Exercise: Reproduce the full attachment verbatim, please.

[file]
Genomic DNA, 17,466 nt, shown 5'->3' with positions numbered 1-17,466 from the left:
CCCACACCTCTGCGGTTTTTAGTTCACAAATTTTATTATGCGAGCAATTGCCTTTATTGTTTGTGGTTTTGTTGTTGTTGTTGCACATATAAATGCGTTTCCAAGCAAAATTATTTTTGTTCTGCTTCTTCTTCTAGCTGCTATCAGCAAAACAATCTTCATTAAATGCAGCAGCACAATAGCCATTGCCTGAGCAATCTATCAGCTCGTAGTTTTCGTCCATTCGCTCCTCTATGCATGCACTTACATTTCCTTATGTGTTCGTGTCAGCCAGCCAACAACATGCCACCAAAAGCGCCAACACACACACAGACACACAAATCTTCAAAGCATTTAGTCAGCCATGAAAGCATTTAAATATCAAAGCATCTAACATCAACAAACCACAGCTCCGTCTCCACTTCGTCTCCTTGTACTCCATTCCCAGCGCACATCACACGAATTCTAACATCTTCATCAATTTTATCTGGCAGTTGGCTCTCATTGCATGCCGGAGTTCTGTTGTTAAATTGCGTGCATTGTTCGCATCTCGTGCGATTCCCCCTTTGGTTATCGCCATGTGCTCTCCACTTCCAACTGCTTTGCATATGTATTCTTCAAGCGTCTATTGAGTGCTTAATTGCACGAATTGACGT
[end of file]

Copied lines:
Genomic DNA, 17,466 nt, shown 5'->3' with positions numbered 1-17,466 from the left:
CCCACACCTCTGCGGTTTTTAGTTCACAAATTTTATTATGCGAGCAATTGCCTTTATTGTTTGTGGTTTTGTTGTTGTTGTTGCACATATAAATGCGTTTCCAAGCAAAATTATTTTTGTTCTGCTTCTTCTTCTAGCTGCTATCAGCAAAACAATCTTCATTAAATGCAGCAGCACAATAGCCATTGCCTGAGCAATCTATCAGCTCGTAGTTTTCGTCCATTCGCTCCTCTATGCATGCACTTACATTTCCTTATGTGTTCGTGTCAGCCAGCCAACAACATGCCACCAAAAGCGCCAACACACACACAGACACACAAATCTTCAAAGCATTTAGTCAGCCATGAAAGCATTTAAATATCAAAGCATCTAACATCAACAAACCACAGCTCCGTCTCCACTTCGTCTCCTTGTACTCCATTCCCAGCGCACATCACACGAATTCTAACATCTTCATCAATTTTATCTGGCAGTTGGCTCTCATTGCATGCCGGAGTTCTGTTGTTAAATTGCGTGCATTGTTCGCATCTCGTGCGATTCCCCCTTTGGTTATCGCCATGTGCTCTCCACTTCCAACTGCTTTGCATATGTATTCTTCAAGCGTCTATTGAGTGCTTAATTGCACGAATTGACGT